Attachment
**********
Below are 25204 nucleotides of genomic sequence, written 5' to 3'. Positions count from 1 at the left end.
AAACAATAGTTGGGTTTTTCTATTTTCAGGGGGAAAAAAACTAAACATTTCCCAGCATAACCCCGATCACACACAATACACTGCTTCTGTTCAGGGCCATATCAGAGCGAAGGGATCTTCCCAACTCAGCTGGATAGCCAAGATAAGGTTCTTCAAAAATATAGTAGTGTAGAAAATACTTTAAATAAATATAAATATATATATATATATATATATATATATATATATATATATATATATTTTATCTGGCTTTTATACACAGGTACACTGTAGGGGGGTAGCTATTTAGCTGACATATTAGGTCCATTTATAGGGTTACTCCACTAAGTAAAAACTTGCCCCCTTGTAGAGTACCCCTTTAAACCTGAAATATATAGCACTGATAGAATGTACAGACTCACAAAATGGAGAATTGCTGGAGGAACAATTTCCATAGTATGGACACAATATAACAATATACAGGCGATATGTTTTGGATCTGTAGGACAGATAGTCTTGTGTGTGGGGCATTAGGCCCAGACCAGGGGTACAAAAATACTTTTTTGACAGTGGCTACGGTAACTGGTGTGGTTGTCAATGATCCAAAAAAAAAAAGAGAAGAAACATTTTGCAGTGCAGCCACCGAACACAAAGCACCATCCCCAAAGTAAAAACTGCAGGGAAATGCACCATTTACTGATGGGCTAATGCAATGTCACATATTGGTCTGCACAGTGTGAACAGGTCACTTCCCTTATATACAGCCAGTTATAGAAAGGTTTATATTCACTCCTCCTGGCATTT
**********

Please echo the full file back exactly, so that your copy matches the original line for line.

Below are 25204 nucleotides of genomic sequence, written 5' to 3'. Positions count from 1 at the left end.
AAACAATAGTTGGGTTTTTCTATTTTCAGGGGGAAAAAAACTAAACATTTCCCAGCATAACCCCGATCACACACAATACACTGCTTCTGTTCAGGGCCATATCAGAGCGAAGGGATCTTCCCAACTCAGCTGGATAGCCAAGATAAGGTTCTTCAAAAATATAGTAGTGTAGAAAATACTTTAAATAAATATAAATATATATATATATATATATATATATATATATATATATATATATATTTTATCTGGCTTTTATACACAGGTACACTGTAGGGGGGTAGCTATTTAGCTGACATATTAGGTCCATTTATAGGGTTACTCCACTAAGTAAAAACTTGCCCCCTTGTAGAGTACCCCTTTAAACCTGAAATATATAGCACTGATAGAATGTACAGACTCACAAAATGGAGAATTGCTGGAGGAACAATTTCCATAGTATGGACACAATATAACAATATACAGGCGATATGTTTTGGATCTGTAGGACAGATAGTCTTGTGTGTGGGGCATTAGGCCCAGACCAGGGGTACAAAAATACTTTTTTGACAGTGGCTACGGTAACTGGTGTGGTTGTCAATGATCCAAAAAAAAAAAGAGAAGAAACATTTTGCAGTGCAGCCACCGAACACAAAGCACCATCCCCAAAGTAAAAACTGCAGGGAAATGCACCATTTACTGATGGGCTAATGCAATGTCACATATTGGTCTGCACAGTGTGAACAGGTCACTTCCCTTATATACAGCCAGTTATAGAAAGGTTTATATTCACTCCTCCTGGCATTT